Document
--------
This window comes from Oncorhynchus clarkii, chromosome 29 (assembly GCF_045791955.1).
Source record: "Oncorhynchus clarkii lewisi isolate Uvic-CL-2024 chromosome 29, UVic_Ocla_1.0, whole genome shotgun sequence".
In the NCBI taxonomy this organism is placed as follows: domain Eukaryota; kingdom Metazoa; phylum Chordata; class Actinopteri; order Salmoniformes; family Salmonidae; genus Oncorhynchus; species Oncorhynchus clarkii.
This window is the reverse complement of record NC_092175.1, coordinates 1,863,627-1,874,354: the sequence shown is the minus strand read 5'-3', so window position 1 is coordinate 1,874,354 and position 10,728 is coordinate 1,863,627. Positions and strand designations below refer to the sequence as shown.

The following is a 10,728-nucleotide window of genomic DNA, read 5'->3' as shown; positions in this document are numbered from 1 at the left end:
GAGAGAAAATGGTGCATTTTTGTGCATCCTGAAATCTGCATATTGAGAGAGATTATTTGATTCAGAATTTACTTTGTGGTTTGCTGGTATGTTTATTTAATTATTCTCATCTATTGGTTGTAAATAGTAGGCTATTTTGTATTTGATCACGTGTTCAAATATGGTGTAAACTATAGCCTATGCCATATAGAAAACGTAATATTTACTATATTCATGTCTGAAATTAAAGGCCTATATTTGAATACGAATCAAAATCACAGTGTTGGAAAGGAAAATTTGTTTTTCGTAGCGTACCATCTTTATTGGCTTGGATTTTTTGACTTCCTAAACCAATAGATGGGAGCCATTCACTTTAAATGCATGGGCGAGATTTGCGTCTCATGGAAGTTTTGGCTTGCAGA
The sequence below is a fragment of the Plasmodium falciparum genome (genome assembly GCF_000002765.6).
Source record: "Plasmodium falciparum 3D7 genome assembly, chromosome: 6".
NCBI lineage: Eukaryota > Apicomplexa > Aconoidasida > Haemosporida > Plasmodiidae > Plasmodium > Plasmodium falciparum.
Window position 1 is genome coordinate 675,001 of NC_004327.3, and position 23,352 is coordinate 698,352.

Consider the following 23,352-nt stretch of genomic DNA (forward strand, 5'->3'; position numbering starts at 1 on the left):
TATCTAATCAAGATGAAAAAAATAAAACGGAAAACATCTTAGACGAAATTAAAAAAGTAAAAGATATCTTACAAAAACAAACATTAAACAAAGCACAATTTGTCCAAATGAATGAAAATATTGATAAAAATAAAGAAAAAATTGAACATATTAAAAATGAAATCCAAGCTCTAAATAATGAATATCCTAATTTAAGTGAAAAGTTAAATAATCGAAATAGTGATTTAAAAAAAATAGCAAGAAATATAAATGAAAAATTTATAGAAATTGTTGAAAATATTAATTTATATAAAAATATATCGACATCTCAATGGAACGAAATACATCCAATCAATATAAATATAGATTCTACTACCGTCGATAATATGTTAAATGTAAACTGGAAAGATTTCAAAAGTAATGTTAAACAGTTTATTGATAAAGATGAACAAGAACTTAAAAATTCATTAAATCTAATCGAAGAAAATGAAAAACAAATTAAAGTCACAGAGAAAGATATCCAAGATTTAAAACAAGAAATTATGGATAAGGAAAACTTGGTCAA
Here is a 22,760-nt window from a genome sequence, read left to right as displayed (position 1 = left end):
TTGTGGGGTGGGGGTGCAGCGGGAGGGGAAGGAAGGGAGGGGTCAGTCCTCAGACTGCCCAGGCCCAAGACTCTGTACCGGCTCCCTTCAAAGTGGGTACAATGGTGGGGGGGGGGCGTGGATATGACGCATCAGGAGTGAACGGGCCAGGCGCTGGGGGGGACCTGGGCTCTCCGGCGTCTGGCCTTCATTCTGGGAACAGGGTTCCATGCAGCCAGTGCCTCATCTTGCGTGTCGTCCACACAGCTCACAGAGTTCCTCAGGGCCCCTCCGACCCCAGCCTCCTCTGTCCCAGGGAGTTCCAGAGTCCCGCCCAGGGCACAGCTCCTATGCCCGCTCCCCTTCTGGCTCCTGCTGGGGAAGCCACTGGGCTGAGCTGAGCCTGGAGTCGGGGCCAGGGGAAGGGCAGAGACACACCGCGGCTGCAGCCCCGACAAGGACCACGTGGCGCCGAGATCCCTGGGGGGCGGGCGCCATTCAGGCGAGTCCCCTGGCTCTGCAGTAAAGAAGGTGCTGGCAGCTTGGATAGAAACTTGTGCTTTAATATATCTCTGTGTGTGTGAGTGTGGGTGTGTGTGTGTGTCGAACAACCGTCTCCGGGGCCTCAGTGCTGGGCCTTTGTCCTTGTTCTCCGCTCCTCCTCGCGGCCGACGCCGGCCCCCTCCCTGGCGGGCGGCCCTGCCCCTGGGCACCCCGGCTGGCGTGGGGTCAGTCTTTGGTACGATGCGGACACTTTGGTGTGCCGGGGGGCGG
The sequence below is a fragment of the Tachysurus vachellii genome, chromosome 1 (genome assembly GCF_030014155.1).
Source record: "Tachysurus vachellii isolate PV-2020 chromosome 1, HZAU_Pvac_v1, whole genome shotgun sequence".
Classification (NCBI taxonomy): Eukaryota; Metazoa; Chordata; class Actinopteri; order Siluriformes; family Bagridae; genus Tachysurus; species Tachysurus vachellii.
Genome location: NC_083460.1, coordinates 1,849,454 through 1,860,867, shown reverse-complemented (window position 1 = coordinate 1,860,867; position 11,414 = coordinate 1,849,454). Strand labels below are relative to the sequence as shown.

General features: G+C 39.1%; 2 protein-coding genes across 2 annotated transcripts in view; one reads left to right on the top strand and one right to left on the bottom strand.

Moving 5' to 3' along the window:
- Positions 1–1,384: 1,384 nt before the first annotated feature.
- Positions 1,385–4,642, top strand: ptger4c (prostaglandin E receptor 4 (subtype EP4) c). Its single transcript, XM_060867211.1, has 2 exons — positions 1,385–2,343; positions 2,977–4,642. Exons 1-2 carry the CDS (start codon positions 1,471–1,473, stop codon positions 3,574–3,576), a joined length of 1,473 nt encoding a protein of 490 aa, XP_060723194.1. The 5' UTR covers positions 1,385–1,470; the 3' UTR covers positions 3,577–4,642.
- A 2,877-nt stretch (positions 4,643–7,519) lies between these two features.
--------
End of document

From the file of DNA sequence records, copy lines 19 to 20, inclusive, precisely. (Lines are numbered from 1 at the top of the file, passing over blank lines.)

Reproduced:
General features: G+C 39.1%; 2 protein-coding genes across 2 annotated transcripts in view; one reads left to right on the top strand and one right to left on the bottom strand.

Moving 5' to 3' along the window: